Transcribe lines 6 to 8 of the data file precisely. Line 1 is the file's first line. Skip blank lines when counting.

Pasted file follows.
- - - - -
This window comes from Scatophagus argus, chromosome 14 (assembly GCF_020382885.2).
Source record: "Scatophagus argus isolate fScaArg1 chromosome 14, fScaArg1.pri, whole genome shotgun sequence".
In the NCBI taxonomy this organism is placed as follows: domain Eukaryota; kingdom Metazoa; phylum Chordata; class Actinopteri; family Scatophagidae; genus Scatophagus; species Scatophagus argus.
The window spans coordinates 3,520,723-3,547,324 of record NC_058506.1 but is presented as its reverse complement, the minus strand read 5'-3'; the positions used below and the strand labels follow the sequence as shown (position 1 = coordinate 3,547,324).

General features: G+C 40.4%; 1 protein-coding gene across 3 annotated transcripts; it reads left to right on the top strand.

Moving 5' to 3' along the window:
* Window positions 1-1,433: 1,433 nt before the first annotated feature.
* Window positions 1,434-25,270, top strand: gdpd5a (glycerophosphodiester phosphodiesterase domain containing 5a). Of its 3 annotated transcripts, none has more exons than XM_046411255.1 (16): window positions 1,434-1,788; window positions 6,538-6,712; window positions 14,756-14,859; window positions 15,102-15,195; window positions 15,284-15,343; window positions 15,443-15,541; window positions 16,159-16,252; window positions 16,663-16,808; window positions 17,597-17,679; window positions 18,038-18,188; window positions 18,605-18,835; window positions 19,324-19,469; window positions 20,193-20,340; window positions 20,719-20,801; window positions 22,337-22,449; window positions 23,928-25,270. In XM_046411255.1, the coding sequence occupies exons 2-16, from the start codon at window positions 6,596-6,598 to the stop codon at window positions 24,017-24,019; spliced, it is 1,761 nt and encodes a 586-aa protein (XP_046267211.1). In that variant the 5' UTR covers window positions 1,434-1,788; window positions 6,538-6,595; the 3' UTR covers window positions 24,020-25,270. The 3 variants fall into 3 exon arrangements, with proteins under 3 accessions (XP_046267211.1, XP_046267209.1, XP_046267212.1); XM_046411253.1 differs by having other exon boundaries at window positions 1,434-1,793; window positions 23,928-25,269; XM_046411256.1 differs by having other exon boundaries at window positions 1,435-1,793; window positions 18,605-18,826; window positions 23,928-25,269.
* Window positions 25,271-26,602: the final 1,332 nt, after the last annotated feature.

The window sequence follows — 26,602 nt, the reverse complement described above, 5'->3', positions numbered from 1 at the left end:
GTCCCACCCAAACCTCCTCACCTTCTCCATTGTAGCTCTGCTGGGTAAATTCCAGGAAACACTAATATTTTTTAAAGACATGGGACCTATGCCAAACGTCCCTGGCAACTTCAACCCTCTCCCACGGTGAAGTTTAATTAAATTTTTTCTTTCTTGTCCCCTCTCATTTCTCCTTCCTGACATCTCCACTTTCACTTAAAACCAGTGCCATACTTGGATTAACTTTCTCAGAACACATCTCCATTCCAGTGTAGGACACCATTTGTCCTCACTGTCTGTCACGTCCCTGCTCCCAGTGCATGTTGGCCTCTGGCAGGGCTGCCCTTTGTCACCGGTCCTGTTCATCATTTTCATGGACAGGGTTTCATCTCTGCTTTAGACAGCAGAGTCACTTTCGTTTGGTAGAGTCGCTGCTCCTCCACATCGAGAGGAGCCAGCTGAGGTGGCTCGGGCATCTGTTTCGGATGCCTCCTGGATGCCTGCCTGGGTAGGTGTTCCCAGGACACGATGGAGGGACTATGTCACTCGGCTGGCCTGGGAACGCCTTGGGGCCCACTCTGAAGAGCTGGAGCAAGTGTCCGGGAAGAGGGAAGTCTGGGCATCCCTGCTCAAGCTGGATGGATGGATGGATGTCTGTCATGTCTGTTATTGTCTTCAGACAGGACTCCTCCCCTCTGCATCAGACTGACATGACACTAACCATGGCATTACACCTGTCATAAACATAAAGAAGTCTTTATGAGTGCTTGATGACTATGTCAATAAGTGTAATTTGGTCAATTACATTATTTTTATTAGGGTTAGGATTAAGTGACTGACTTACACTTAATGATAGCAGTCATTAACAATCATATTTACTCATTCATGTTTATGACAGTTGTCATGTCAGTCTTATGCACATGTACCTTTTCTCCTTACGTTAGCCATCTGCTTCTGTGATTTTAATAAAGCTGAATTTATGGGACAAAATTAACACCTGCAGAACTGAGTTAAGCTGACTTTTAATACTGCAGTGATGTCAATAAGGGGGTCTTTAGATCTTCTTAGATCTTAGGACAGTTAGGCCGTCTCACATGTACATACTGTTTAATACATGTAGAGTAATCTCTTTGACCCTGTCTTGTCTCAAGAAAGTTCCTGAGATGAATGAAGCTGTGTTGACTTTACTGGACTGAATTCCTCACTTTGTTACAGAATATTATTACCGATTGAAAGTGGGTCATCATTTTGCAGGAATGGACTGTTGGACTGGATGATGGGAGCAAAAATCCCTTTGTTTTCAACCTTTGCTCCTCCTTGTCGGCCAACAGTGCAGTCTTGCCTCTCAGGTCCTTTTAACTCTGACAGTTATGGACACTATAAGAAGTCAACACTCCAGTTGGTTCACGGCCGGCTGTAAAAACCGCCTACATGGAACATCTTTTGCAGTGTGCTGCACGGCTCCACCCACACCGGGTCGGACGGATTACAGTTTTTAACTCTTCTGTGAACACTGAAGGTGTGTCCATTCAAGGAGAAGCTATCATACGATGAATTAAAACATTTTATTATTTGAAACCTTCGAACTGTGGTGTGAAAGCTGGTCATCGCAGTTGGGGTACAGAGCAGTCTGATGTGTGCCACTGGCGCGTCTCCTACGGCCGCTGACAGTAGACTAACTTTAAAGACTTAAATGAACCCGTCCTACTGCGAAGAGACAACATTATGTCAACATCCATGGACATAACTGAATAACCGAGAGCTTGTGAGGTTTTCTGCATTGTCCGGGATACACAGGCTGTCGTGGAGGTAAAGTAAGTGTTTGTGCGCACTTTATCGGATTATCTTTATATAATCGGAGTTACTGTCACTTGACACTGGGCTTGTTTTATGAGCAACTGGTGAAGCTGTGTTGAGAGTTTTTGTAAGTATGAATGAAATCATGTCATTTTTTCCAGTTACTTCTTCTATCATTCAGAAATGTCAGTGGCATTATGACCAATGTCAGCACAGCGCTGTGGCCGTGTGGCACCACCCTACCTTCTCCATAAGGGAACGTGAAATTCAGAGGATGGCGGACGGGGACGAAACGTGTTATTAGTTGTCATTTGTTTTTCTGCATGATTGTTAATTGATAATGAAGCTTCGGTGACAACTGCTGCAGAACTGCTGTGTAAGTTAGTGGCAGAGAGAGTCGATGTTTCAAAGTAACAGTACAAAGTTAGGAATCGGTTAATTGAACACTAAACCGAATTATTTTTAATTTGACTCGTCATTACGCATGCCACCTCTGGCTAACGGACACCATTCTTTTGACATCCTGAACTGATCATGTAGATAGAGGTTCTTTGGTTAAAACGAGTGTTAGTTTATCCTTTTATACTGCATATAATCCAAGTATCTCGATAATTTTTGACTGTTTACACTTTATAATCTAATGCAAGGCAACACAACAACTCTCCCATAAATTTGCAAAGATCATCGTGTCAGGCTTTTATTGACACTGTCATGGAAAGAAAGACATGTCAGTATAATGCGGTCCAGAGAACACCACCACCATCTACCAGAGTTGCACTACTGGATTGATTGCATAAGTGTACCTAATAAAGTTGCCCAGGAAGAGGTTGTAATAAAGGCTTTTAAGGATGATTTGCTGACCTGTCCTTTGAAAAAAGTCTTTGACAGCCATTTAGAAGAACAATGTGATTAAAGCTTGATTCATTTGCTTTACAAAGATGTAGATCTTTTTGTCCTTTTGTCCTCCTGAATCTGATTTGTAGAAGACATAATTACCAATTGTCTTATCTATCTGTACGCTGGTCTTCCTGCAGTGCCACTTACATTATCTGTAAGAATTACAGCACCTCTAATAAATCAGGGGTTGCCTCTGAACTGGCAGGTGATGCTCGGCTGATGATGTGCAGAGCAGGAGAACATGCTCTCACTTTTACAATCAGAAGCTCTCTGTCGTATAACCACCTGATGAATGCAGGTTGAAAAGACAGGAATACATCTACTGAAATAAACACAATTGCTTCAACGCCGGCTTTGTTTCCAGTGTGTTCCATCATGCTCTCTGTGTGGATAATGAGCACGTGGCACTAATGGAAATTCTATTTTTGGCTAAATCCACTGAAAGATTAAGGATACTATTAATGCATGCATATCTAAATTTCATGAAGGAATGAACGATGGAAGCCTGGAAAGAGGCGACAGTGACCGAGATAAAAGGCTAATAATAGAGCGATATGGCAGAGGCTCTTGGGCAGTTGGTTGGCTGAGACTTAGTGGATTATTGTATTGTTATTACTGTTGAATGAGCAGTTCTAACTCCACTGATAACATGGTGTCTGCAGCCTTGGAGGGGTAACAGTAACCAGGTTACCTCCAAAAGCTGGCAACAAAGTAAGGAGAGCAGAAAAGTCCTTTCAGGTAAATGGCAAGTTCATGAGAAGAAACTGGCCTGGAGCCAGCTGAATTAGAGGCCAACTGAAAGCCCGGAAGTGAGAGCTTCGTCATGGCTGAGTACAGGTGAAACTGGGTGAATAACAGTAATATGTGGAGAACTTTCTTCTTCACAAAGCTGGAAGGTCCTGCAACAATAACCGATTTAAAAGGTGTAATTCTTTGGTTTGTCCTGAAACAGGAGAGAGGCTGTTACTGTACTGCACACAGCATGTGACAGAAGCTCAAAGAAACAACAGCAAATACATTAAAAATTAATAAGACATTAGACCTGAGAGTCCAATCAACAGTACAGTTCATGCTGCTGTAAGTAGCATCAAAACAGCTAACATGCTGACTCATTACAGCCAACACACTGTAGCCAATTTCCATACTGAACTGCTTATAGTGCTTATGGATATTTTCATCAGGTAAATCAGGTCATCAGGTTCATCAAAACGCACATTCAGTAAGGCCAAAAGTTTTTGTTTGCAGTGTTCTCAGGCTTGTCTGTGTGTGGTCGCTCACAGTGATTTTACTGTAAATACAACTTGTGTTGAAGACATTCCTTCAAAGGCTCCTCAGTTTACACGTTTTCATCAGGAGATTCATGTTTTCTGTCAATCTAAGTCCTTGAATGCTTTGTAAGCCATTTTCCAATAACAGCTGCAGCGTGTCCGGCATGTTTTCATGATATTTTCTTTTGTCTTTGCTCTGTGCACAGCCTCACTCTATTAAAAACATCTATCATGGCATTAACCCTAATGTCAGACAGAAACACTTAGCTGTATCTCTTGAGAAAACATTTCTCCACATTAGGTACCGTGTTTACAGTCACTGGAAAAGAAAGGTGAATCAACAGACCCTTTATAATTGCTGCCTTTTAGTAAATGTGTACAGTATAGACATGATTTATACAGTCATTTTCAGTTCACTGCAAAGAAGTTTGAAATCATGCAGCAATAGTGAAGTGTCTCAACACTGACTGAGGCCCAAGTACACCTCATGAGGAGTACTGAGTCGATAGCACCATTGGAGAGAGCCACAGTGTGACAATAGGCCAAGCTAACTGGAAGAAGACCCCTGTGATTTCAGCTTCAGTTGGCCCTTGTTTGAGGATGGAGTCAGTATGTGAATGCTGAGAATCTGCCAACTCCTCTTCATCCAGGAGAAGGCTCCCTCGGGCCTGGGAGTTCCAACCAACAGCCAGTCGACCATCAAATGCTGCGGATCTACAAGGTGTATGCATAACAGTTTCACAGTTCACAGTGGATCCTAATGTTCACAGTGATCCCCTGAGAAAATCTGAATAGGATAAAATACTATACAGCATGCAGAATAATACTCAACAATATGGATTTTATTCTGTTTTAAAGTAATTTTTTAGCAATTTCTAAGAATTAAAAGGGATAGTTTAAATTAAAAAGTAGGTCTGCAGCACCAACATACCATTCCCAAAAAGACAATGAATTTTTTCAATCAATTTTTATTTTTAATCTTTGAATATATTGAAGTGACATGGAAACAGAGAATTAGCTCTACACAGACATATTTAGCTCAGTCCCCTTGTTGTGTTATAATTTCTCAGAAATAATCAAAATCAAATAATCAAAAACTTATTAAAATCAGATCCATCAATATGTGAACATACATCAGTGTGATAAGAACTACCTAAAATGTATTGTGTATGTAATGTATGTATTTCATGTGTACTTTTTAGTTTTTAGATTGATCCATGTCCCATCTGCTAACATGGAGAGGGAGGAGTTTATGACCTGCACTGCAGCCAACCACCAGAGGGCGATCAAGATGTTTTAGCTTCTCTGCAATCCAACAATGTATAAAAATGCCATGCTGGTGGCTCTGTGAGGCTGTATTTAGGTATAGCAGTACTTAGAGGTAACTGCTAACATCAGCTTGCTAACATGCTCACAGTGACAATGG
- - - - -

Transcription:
Moving 5' to 3' along the window:
* Window positions 1-1,433: 1,433 nt before the first annotated feature.
* Window positions 1,434-25,270, top strand: gdpd5a (glycerophosphodiester phosphodiesterase domain containing 5a). Of its 3 annotated transcripts, none has more exons than XM_046411255.1 (16): window positions 1,434-1,788; window positions 6,538-6,712; window positions 14,756-14,859; window positions 15,102-15,195; window positions 15,284-15,343; window positions 15,443-15,541; window positions 16,159-16,252; window positions 16,663-16,808; window positions 17,597-17,679; window positions 18,038-18,188; window positions 18,605-18,835; window positions 19,324-19,469; window positions 20,193-20,340; window positions 20,719-20,801; window positions 22,337-22,449; window positions 23,928-25,270. In XM_046411255.1, the coding sequence occupies exons 2-16, from the start codon at window positions 6,596-6,598 to the stop codon at window positions 24,017-24,019; spliced, it is 1,761 nt and encodes a 586-aa protein (XP_046267211.1). In that variant the 5' UTR covers window positions 1,434-1,788; window positions 6,538-6,595; the 3' UTR covers window positions 24,020-25,270. The 3 variants fall into 3 exon arrangements, with proteins under 3 accessions (XP_046267211.1, XP_046267209.1, XP_046267212.1); XM_046411253.1 differs by having other exon boundaries at window positions 1,434-1,793; window positions 23,928-25,269; XM_046411256.1 differs by having other exon boundaries at window positions 1,435-1,793; window positions 18,605-18,826; window positions 23,928-25,269.